Normand Latourelle strides into one of the white tents anchored near the shores of Lake Ontario, where the members of his multinational equestrian spectacular, Odysseo, are having lunch. He is all smiles, even as he acknowledges that he can’t remember anyone’s name. “There are 500 people comfortably making a living here,” he says, nodding to the acrobats, riders, musicians, grooms, and riggers smiling right back at him. “It’s like a small town.”
If that’s the case, then Latourelle, an ebullient man 59 years young, is the town’s mayor. As creator and producer of the world’s largest touring show, Latourelle oversees the myriad departments responsible for making Odysseo a runaway success. A sequel to 2003’s Cavalia, the acclaimed multimedia production uses 70 horses, more than 45 skilled performers, and a rear-projection set design the size of three IMAX screens in presenting an uplifting vision of humans in choreographed step with nature.
The exquisitely directed horse ballet was first mounted in Quebec in 2011 and revised earlier this year on an even larger scale. It is presently on a North American tour that opened in Toronto in April and continues for a month of summer performances starting on June 17. Costing $35-million to create and another $40- to $45-million a year to maintain without the benefit of government grants, Odysseo is a tour de force which nightly packs 2,000 spectators into the seated theatre housed inside the series of large white tents the production brings with it wherever it goes. “I’m not a sophisticated intellectual. I have a very simple way of looking at things, and that’s reflected in my show,” says Latourelle, describing what he thinks is Odysseo’s appeal. “It’s not a simple show, but the message is simple to read. You don’t have to think too deeply about the story. You just have to let yourself go.”
Odysseo has as its title a word that means a long journey filled with adventures. It has grown out of Latourelle’s own peripatetic quest for personal meaning. A horseman neither by nature or design, Latourelle is a self-confessed urbanite who regards the hoofed beasts who are the undisputed stars of his show as embodying freedom, a world without limits. “I have never thought about money,” says the impresario with a mane of curly hair as he nurses a coffee. “For me, it has always been about pushing the limits, trying always to do better and to be different. I always wanted to be different.”
Latourelle—the name means tower—has also wanted to make a difference, and to that end he has devoted his life. If not born motivated, the circumstances of his upbringing led him early on to be a man of action, a doer who is also a leader working tirelessly behind the scenes. One of four children born to a stay-at-home mother (at 91, Lucille is still Latourelle’s biggest fan) and a bureaucrat father who has since passed away, Latourelle grew up in the Montreal suburb of Laval in a modest household valuing hard work. There were few indulgences. His dad bought his first car when he was 42 years old. “He worked to support his family,” says Latourelle. That family consisted of two daughters in addition to two sons, the oldest born with cerebral palsy. Having an older brother with a disability had a huge impact on Latourelle as he was growing up. “I always thought ‘I have to do twice as much,’ ” he says, “I have to do for my brother what he can’t do for himself, plus do for myself.”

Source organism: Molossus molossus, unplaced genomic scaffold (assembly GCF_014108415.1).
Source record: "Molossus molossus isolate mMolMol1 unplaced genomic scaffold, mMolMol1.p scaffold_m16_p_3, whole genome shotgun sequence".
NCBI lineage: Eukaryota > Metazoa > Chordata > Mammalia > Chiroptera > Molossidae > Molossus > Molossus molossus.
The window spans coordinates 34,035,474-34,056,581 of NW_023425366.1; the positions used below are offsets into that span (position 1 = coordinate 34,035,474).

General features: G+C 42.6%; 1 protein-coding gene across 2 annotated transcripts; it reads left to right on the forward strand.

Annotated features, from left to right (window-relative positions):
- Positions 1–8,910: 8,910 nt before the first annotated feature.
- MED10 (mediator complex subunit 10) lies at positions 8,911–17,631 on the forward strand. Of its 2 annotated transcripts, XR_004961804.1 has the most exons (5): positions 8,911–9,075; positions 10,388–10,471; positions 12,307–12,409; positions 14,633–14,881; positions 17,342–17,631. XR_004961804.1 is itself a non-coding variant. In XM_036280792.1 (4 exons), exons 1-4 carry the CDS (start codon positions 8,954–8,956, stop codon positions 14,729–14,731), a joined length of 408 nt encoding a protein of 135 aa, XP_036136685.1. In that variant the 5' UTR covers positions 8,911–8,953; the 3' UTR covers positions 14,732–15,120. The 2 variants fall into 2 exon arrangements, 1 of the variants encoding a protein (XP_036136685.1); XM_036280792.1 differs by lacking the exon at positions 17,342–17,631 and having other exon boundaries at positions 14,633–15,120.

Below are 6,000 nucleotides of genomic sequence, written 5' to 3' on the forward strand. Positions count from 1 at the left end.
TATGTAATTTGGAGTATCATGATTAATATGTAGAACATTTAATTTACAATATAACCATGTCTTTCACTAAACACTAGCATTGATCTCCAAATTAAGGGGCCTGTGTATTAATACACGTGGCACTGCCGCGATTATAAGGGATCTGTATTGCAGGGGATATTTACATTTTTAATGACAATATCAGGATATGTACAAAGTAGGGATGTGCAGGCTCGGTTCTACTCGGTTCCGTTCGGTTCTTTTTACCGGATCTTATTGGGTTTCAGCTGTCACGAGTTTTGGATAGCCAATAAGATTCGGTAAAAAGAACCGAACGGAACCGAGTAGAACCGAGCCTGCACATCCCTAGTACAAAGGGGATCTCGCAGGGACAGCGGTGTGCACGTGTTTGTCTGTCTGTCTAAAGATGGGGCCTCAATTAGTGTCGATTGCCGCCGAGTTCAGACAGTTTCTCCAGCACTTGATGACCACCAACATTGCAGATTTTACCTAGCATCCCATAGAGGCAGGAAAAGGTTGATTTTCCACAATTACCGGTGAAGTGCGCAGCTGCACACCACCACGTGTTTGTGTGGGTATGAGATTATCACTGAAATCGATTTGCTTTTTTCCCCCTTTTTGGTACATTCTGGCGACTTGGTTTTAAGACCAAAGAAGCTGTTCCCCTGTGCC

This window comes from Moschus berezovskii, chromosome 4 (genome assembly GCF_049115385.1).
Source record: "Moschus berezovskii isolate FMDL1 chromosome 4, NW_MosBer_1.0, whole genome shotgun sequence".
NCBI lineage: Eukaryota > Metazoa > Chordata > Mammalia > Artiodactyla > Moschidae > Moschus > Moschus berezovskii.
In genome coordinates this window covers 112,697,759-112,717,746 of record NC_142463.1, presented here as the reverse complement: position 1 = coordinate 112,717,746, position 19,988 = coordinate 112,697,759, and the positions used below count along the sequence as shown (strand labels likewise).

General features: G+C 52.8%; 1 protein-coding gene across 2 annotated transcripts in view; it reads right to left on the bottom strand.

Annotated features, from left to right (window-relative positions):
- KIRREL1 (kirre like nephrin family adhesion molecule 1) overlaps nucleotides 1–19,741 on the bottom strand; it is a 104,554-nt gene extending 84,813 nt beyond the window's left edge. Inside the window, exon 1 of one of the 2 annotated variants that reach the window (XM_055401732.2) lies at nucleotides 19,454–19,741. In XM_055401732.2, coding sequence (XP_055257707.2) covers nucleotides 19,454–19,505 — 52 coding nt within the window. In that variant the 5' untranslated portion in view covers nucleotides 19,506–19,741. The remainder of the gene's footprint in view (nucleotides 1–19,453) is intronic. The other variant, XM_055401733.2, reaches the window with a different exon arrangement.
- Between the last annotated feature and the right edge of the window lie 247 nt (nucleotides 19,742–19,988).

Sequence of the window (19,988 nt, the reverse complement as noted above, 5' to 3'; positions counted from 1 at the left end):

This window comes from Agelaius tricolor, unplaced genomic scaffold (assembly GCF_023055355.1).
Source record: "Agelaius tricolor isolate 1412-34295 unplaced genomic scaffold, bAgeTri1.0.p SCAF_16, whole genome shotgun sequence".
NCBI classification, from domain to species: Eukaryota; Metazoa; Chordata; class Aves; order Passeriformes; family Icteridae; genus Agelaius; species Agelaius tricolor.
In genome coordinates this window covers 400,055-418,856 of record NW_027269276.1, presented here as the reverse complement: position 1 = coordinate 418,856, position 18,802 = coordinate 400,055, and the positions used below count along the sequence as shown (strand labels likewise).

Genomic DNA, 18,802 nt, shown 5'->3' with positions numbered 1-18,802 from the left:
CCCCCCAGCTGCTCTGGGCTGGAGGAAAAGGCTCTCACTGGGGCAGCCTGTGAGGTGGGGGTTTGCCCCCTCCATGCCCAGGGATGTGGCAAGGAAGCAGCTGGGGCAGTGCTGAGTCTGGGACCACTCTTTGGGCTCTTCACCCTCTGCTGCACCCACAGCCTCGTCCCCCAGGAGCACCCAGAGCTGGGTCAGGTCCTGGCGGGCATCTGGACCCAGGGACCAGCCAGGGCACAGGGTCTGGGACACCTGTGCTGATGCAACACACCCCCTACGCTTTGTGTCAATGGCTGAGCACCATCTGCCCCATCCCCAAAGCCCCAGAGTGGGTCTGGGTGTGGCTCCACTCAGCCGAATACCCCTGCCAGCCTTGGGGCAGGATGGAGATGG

Staging big and bold performance spectacles is a speciality of Normand Latourelle. The Cavalia founder’s current feat: the equestrian extravaganza of Odysseo.
Driven from a young age, Latourelle found escape in Walt Disney’s Wonderful World of Color (or Le Monde Merveilleux de Disney as Latourelle knew it in French Canada), which he watched on the family’s black-and-white TV set every Sunday night. Today, more than 50 years later, Latourelle thrills at the memory of those animated shows. He calls Walt Disney his hero, the person he most wants to emulate in presenting his own shows to a theatre-going public. “He just wanted to bring beauty to this world,” Latourelle says. “He didn’t want to change the world. He’s my role model.”
Latourelle, on the other hand, has wanted to change the world. The urge manifested itself early, when Latourelle was just a boy in the fifth grade, leading a student protest to draw attention to crowded conditions at his school. He urged the students to stage a strike, an act that got him promptly expelled. Eventually reinstated, he went on to join his high school newspaper and radio station to communicate a deepening distrust of authority. “I had the power,” he reminisces with a soft smile on his face. “I had the communication tools right in my hands.”